This week I’ve decided to line up the latest faith based cash in, The Masked Saint, in my cross hairs. I have my usual gripes about this flick: the over-reliance on “based on true events” that movies use these days, the crass marketing of any sports story with any shred of religious aspects, and the fact that these two elements mean the movie can have piss poor writing and acting. But above and beyond those gripes, I have a major problem with this movie. There is only one masked saint, and his name was El Santo, the greatest lucha libre star to have ever donned the mask.
The Usual Suspects
Faith based movies serve a niche market, one that adherents feel is under-served. I get it. Hollywood does not do a great job of spreading talent and development around. Ask any minority population, and you’ll get a scathing assessment of the state of affairs: nobody is telling their stories, or if they are, they’re a distant second thought to the main plot which is usually concerned with pretty, thin white men. So, on the one hand, you want to have more films targeting groups who are missed by the big tent-pole films. On the other hand, you want films doing so tactfully and with skill. We’re not getting that here.
There have been great films dealing with religion. The Last Temptation of Christ and The Passion of the Christ were substantial films, one critical of mainstream portrayals of Christianity, one very much in service to the consensus view, but both well-acted, gorgeously filmed, and unflinching in their big ideas. Spike Lee‘s Miracle at Santa Anna is a “based on true events” film that organically situates the faith of its characters in a wider cultural moment. Faith and traditional ethics are often a big component of sport biopics, and some good ones have been made, Remember the Titans being a prominent example. So why is the latest bumper crop of faith-based films so damn bad?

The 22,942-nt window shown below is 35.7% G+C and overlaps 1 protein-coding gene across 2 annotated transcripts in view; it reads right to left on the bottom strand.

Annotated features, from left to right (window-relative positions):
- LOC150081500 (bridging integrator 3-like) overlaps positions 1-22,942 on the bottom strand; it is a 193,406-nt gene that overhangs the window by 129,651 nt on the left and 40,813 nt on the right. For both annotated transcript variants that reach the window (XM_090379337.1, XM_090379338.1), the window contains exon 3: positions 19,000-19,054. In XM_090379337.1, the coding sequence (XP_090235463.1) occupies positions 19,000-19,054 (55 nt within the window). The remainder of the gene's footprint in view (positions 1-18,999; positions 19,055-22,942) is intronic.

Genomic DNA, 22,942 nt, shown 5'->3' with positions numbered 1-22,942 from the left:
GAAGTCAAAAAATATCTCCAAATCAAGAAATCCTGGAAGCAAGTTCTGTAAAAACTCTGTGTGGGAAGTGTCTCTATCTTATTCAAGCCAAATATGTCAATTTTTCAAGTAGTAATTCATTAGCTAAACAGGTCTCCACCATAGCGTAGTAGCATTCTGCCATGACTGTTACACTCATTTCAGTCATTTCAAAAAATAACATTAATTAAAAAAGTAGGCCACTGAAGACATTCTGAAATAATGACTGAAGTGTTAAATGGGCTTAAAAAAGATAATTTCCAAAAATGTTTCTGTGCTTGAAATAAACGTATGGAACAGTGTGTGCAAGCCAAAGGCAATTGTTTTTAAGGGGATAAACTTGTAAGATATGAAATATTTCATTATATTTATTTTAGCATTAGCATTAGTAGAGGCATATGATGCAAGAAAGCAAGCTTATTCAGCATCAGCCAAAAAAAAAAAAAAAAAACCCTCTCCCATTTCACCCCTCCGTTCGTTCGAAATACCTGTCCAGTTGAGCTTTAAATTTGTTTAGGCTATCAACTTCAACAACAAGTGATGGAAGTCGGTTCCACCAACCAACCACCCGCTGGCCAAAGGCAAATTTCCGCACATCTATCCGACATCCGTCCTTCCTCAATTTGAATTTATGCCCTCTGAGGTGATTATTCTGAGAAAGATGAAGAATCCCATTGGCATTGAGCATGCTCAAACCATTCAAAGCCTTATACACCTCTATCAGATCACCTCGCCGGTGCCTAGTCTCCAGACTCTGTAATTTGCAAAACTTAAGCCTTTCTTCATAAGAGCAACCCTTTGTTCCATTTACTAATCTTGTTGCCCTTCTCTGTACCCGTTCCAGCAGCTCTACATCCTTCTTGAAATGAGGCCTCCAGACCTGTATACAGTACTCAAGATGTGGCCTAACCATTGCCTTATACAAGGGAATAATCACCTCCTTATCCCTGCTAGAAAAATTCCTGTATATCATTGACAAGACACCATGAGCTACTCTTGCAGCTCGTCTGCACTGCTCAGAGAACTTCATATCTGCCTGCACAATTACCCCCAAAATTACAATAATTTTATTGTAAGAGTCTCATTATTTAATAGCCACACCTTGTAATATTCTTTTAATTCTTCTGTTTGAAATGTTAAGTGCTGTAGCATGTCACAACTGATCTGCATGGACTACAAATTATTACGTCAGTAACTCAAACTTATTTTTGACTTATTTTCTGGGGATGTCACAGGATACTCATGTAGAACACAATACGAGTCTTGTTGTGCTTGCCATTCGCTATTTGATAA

These films seem to fall into two major categories. The first is films made by believers (or at least starring vocally faithful stars) that seem to value the message over all other aspects of the film. Anything Kirk Cameron has made falls into this category. They don’t really have time to develop characters, write convincing dialogue, or script believable events. Everything is thrown under the wheels in service of the goal of portraying the faith as positively as possible, and trying to beat the drum for the faithful to rally around. The second category feels like crass cash grabs cynically exploiting an audience desperate for affirmation. Sean Astin has starred in tons of these films, and almost all of the “god loves our sports team best” films work this angle. People love folksy stories, especially involving people who look like them, believe like them, and happen to win at everything. It’s a great red meat bait being waved at hungry audiences, insuring that films with horrible acting, terrible scripts, and no budget will make a hearty return by servile catering to an audience that wants to be praised instead of entertained.
If you’re a fan of faith-based movies, you need to ask for better, not just more. Ask fans of Tyler Perry how much they’ve benefited from his targeted marketing to black communities with sub-par movies. At first, they’re a revelation: somebody is finally telling these stories! But then the other shoe drops: they’re telling ham-fisted stories poorly, and hoping that seeing a Christian/Black person as the lead will fool enough people into the theaters to justify trotting out another iteration. How much creativity do you think is being put into products designed to be released every four months? Precious little. The unintended consequence is that it drives away competition. You can’t compete with the established studios/directors doing these flicks, and maybe you don’t try because somebody is already mining that vein, despite doing a shoddy job of it. The only way to out-compete them is to be crasser or cheaper, and that’s a tall order. As long as people pay the hacks to keep slap-dashing it, why should they stop, or try to do any better?